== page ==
Tails of Change Book One
By J. Bridger
Genre: paranormal young adult
Number of pages: 192 (as a word doc/.PDF)
Word Count: 69, 977
Cover Artist: Rebecca Weaver
Caleb Byrne is a bright high school senior who has enough to deal with between college choices, taking care of his single dad, and dealing with his headstrong girlfriend Joanna and an eccentric set of cousins in California. He was managing to get by until the day he woke up a Cocker Spaniel. Even if it only happens monthly and is more embarrassing than painful, the so-called ability is something that he's anxious to be rid of.
He didn't realize his transformations would drag him into a hidden society of canine and lupine shape shifters as well as a family legacy he hates. To make matters worse, after moving to Los Angeles to learn more about his heritage from his Aunt Moira and his cousin Kalista, Caleb now struggles through life-and-death matters. He keeps angering the werewolves in charge of the shifter world, especially Kalista's boyfriend Peter, the Southern California alpha's son, who also happens to be grade-A sociopath. Worse, Caleb's floundering to keep his secret from Joanna.
While his family offers him some support, they may not be enough as Caleb realizes that the rules in shifter society---number one being don't kill humans---are not so ironclad. Some werewolf out there is leaving a blood-soaked trail across the Midwest and it might just be with the alpha's blessing...
Read an excerpt:
Things were good for a while.Purchase on Amazon | Smashwords
School got back to session, I exchanged a few polite emails with Kalista, and Joanna and I went back to keeping The Gazette afloat even if it was far from popular. It was also a great relief and thrill to be able to send my uncle's check to my new alma mater. Duke class of 2016 that was me.
Then, about a month after finals, maybe the sixteenth of January or so, my hearing got worse. It was so bad that when I woke up in the morning, it felt like the morning news dad was watching over coffee was going to kill me. That or someone was taking a railroad spike to my skull every time the anchor talked. Rolling over, I pulled the pillow over my head and hoped I'd die. I'd never had a migraine so severe before that I was seeing auras; I wondered if something was wrong with me like a tumor.
When dad knocked on my door, I shuddered. "I can't go to school today," I said under my nest of pillows.
"Son, look up at me."
I did as I was asked, even if it was reluctant about it. "My head is staging a revolt. I have a migraine."
My dad came to sit at the chair by my bed and frowned. "Your pupils aren't the same size and your eyes are pretty bloodshot." He reached up and put the back of his hand to my forehead. "Do you have a fever?"
"Do I feel like it?"
"A little warm. You haven't missed since a cold in September, so I think it's alright. You're not exactly pulling a Ferris Bueller. I want to give you a day to get better, but if you don’t, you’ll have to go to Dr. Seiberman."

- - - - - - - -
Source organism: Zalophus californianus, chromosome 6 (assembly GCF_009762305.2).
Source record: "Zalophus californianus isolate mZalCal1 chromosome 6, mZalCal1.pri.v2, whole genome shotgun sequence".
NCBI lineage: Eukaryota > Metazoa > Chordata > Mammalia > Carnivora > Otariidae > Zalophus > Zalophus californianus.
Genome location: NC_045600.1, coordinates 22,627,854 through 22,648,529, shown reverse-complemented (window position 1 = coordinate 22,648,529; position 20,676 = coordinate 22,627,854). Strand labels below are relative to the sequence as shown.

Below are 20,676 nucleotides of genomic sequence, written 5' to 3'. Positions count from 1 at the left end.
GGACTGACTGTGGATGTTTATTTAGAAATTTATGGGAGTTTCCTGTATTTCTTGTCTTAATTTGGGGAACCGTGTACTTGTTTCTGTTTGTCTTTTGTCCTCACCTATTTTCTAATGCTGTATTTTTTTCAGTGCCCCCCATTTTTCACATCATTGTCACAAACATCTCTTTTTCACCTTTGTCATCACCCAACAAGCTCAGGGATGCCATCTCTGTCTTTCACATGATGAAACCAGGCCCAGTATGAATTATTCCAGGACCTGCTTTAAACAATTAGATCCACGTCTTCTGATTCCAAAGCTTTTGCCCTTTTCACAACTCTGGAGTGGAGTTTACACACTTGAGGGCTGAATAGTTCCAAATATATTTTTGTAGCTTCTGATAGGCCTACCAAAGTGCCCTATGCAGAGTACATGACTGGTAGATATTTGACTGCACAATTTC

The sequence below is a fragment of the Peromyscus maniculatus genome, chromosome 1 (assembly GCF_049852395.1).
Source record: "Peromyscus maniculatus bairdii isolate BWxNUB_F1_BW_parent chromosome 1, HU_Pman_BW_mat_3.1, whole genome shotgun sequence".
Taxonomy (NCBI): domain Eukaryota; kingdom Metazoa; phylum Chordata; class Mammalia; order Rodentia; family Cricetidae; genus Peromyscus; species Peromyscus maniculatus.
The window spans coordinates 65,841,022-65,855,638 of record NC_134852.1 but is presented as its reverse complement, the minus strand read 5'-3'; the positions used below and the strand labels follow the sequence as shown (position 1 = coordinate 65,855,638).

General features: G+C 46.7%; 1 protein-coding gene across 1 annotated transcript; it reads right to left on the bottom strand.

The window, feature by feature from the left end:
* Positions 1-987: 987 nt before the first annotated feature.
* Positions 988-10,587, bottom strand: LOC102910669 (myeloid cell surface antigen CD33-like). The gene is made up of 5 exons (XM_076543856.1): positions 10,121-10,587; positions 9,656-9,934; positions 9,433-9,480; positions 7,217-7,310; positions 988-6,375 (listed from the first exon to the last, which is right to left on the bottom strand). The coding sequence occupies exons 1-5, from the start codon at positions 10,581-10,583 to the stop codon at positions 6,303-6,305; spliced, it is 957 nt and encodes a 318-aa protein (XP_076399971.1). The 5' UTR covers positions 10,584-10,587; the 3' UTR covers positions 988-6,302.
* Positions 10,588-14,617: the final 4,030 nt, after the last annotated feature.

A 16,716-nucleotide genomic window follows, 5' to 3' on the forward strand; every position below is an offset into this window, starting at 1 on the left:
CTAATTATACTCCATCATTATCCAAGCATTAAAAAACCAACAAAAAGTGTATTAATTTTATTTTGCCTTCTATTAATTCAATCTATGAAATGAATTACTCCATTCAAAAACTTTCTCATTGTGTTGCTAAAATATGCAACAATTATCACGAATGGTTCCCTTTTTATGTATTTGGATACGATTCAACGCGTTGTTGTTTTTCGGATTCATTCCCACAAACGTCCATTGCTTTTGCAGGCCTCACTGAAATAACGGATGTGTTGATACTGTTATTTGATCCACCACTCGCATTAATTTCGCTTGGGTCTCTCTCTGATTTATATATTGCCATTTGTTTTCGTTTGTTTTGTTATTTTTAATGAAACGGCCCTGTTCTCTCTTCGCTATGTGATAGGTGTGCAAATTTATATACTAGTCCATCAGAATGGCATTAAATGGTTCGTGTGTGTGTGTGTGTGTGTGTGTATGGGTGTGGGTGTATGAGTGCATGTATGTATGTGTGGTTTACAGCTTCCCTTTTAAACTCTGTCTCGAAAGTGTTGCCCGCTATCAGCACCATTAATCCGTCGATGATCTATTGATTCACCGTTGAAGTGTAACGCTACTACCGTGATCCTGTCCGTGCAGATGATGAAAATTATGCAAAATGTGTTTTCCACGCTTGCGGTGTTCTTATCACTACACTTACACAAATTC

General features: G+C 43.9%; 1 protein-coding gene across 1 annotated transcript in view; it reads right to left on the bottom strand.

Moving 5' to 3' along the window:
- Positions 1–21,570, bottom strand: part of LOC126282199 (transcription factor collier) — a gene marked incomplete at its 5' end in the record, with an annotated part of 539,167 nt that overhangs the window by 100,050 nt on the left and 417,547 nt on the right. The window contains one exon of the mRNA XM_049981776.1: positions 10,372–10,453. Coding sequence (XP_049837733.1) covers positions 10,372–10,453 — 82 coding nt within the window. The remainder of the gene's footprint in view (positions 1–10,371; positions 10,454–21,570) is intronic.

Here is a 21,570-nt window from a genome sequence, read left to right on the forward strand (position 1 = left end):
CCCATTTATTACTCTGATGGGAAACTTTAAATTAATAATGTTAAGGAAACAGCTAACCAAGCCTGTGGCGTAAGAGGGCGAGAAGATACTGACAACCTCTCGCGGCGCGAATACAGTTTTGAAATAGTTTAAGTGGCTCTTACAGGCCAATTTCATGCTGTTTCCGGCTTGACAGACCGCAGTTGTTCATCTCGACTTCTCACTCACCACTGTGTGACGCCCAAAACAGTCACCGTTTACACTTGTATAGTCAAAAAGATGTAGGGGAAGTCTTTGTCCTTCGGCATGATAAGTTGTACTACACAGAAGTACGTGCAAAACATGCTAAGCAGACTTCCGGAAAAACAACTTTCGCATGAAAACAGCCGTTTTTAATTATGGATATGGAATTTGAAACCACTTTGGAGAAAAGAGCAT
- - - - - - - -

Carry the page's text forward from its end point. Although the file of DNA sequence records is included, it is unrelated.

I shuddered. “No, I’m not that bad off, just hurts. Besides, that's great. A day off from the school grind and I just want to curl into a ball and die. I...my hearing is awful. Everything's too loud, like a throbbing all over. Can you not have the TV on for a while?"
He blinked back at me, dumbfounded. "It wasn't that loud downstairs."
"It was bad enough, definitely. I just think I'm going to pass out with the curtains drawn and see how it goes from there."
I guess sometimes pillows can be good for more than comfort because after my dad left, being careful not to stomp his boots on the way out, I managed to fall to sleep, my dreams odd for me, about running through the woods by Pilot Mountain, chasing something that remained mysterious throughout the day and night.
Even now, I have no idea what it was, can only guess.
When I woke, I knew something was off. The sun was just rising over the horizon and I had no idea how I'd managed to sleep almost for twenty-four hours. My hearing didn't pound in my head, but that wasn't reassuring. Shaking my head, I shivered with the cold. I'd slept walked again and of all things come to rest on the sofa downstairs.
This was getting ridiculous but at least it didn't involve waking up tangled in drying deer hide. Thank God for small favors.
"Christ this is pathetic," I said to no one in particular. Then I froze, everything muscle in my body taught.
I hadn't heard my voice, not at all.
But I had heard a series of plaintive barks.
What in the world?
Scared, I started just trying something simple, starting into the alphabet, but it was just more barking. I gulped and braced myself. Looking down, all I saw were four modest-sized black paws.
I could only hope I was hallucinating.
J. Bridger has had an eclectic life. She’s worked in the psychiatric ward in a hospital in La Paz, Bolivia, been a veterinary intern giving all sorts of better-left-to-the-imagination exams to dogs and cats, and had her own spate in creating and running a television ad campaign. Currently, in her day job, she is getting her certification as a medical Spanish interpreter in the Raleigh-Durham area of North Carolina.
By night, she’s a fledgling author, who has just penned her debut novel, Shifted Perspective; she is currently working on its sequel, the next installment of The Tails of Change Series. J.’s always loved things that go bump (or that howl) in the night and devoured Stephen King, Anne Rice, and Clive Barker starting in middle school. Her favorite shows are no less preternatural and include Big Wolf on Campus, Buffy the Vampire Slayer, and Teen Wolf. While she’s been writing fiction for eight years and been published in several academic journals for her psychological research, this is her first venture into published original fiction.
J. Bridger lives in Raleigh with two Yorkies, a beagle, and a Schnauzer-Yorkie mix (as well as far too many dust bunnies).